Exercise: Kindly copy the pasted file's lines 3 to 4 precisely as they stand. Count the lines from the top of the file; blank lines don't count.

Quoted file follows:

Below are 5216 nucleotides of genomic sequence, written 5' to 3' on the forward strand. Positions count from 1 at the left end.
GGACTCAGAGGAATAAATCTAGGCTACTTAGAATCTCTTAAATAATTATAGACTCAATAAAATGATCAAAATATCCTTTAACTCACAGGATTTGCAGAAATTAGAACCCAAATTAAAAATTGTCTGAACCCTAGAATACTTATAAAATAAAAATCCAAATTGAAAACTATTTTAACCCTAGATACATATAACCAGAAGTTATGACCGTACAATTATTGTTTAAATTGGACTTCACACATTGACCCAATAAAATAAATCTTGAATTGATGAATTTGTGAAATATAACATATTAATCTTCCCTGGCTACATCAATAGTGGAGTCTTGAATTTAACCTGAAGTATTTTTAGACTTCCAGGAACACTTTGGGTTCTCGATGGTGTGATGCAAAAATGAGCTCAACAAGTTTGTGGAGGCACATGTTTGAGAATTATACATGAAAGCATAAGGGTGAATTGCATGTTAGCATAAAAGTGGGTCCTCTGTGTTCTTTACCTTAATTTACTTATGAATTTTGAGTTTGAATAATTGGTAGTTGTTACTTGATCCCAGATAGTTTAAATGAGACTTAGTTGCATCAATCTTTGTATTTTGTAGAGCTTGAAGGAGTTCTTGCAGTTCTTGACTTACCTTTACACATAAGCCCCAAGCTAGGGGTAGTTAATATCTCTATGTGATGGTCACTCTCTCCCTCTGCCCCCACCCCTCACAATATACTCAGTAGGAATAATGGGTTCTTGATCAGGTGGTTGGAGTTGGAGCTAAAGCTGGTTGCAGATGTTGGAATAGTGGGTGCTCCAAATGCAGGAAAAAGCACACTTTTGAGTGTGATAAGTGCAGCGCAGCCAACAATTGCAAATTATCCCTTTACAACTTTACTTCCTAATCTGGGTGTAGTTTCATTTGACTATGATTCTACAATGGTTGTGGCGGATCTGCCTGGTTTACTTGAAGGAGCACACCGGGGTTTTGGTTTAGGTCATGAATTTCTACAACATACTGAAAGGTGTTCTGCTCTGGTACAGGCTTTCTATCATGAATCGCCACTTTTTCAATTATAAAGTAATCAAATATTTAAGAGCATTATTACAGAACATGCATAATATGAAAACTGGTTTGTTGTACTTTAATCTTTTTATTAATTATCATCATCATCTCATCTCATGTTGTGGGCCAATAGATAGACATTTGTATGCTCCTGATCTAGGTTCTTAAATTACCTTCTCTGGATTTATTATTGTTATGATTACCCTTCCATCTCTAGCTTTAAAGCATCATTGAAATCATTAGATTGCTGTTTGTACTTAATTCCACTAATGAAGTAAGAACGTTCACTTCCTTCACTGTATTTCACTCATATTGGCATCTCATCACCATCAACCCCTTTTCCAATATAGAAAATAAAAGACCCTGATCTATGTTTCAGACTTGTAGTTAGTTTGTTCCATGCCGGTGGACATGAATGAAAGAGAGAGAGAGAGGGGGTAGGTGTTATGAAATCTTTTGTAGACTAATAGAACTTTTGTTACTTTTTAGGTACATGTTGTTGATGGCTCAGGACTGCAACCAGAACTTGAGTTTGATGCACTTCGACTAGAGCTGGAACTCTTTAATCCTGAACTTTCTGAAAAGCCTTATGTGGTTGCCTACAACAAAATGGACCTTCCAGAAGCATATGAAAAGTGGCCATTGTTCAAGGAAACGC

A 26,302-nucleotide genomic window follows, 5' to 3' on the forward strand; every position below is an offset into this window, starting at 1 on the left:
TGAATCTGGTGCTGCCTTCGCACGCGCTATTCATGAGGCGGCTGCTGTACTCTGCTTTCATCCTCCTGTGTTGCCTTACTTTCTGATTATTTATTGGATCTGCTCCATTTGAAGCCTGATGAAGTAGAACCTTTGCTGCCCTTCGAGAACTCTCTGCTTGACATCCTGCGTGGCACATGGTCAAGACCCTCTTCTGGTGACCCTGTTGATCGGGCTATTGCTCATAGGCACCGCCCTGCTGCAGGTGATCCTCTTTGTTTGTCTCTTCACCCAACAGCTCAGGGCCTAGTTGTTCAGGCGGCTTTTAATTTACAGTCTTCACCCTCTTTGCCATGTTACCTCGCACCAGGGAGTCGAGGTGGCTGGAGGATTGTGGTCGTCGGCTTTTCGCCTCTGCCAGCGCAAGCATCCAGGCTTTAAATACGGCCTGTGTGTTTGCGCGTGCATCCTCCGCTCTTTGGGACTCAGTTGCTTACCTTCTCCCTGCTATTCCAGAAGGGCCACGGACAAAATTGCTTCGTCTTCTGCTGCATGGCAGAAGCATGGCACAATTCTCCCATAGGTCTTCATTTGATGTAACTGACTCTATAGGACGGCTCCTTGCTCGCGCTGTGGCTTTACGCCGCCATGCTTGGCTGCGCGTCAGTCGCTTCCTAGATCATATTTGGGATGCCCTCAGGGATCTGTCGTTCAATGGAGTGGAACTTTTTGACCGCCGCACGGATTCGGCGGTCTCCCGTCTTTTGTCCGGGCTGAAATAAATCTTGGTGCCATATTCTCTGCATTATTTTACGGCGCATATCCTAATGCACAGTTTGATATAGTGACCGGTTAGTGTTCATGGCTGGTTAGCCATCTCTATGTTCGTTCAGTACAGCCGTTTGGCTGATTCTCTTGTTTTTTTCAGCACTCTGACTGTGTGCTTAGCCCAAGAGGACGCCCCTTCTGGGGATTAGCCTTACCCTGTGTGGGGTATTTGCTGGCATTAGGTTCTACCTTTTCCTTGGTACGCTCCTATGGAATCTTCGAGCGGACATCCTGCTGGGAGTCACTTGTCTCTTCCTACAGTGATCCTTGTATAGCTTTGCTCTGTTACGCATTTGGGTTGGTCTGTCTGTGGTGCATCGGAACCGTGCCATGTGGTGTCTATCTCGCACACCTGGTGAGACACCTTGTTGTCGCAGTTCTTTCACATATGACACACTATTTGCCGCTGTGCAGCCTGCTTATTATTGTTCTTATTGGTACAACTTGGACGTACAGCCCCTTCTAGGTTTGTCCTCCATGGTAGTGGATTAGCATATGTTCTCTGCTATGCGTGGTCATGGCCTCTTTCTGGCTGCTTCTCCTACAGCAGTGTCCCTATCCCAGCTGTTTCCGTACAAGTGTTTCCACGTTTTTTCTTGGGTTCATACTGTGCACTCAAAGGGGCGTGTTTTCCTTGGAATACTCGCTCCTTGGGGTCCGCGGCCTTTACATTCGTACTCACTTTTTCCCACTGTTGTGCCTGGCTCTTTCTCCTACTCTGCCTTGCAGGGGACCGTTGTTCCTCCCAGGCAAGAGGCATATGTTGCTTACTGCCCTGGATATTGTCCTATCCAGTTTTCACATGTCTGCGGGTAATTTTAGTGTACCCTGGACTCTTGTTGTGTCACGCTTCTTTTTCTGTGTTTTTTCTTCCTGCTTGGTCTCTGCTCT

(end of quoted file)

A 26,302-nucleotide genomic window follows, 5' to 3' on the forward strand; every position below is an offset into this window, starting at 1 on the left:
TGAATCTGGTGCTGCCTTCGCACGCGCTATTCATGAGGCGGCTGCTGTACTCTGCTTTCATCCTCCTGTGTTGCCTTACTTTCTGATTATTTATTGGATCTGCTCCATTTGAAGCCTGATGAAGTAGAACCTTTGCTGCCCTTCGAGAACTCTCTGCTTGACATCCTGCGTGGCACATGGTCAAGACCCTCTTCTGGTGACCCTGTTGATCGGGCTATTGCTCATAGGCACCGCCCTGCTGCAGGTGATCCTCTTTGTTTGTCTCTTCACCCAACAGCTCAGGGCCTAGTTGTTCAGGCGGCTTTTAATTTACAGTCTTCACCCTCTTTGCCATGTTACCTCGCACCAGGGAGTCGAGGTGGCTGGAGGATTGTGGTCGTCGGCTTTTCGCCTCTGCCAGCGCAAGCATCCAGGCTTTAAATACGGCCTGTGTGTTTGCGCGTGCATCCTCCGCTCTTTGGGACTCAGTTGCTTACCTTCTCCCTGCTATTCCAGAAGGGCCACGGACAAAATTGCTTCGTCTTCTGCTGCATGGCAGAAGCATGGCACAATTCTCCCATAGGTCTTCATTTGATGTAACTGACTCTATAGGACGGCTCCTTGCTCGCGCTGTGGCTTTACGCCGCCATGCTTGGCTGCGCGTCAGTCGCTTCCTAGATCATATTTGGGATGCCCTCAGGGATCTGTCGTTCAATGGAGTGGAACTTTTTGACCGCCGCACGGATTCGGCGGTCTCCCGTCTTTTGTCCGGGCTGAAATAAATCTTGGTGCCATATTCTCTGCATTATTTTACGGCGCATATCCTAATGCACAGTTTGATATAGTGACCGGTTAGTGTTCATGGCTGGTTAGCCATCTCTATGTTCGTTCAGTACAGCCGTTTGGCTGATTCTCTTGTTTTTTTCAGCACTCTGACTGTGTGCTTAGCCCAAGAGGACGCCCCTTCTGGGGATTAGCCTTACCCTGTGTGGGGTATTTGCTGGCATTAGGTTCTACCTTTTCCTTGGTACGCTCCTATGGAATCTTCGAGCGGACATCCTGCTGGGAGTCACTTGTCTCTTCCTACAGTGATCCTTGTATAGCTTTGCTCTGTTACGCATTTGGGTTGGTCTGTCTGTGGTGCATCGGAACCGTGCCATGTGGTGTCTATCTCGCACACCTGGTGAGACACCTTGTTGTCGCAGTTCTTTCACATATGACACACTATTTGCCGCTGTGCAGCCTGCTTATTATTGTTCTTATTGGTACAACTTGGACGTACAGCCCCTTCTAGGTTTGTCCTCCATGGTAGTGGATTAGCATATGTTCTCTGCTATGCGTGGTCATGGCCTCTTTCTGGCTGCTTCTCCTACAGCAGTGTCCCTATCCCAGCTGTTTCCGTACAAGTGTTTCCACGTTTTTTCTTGGGTTCATACTGTGCACTCAAAGGGGCGTGTTTTCCTTGGAATACTCGCTCCTTGGGGTCCGCGGCCTTTACATTCGTACTCACTTTTTCCCACTGTTGTGCCTGGCTCTTTCTCCTACTCTGCCTTGCAGGGGACCGTTGTTCCTCCCAGGCAAGAGGCATATGTTGCTTACTGCCCTGGATATTGTCCTATCCAGTTTTCACATGTCTGCGGGTAATTTTAGTGTACCCTGGACTCTTGTTGTGTCACGCTTCTTTTTCTGTGTTTTTTCTTCCTGCTTGGTCTCTGCTCT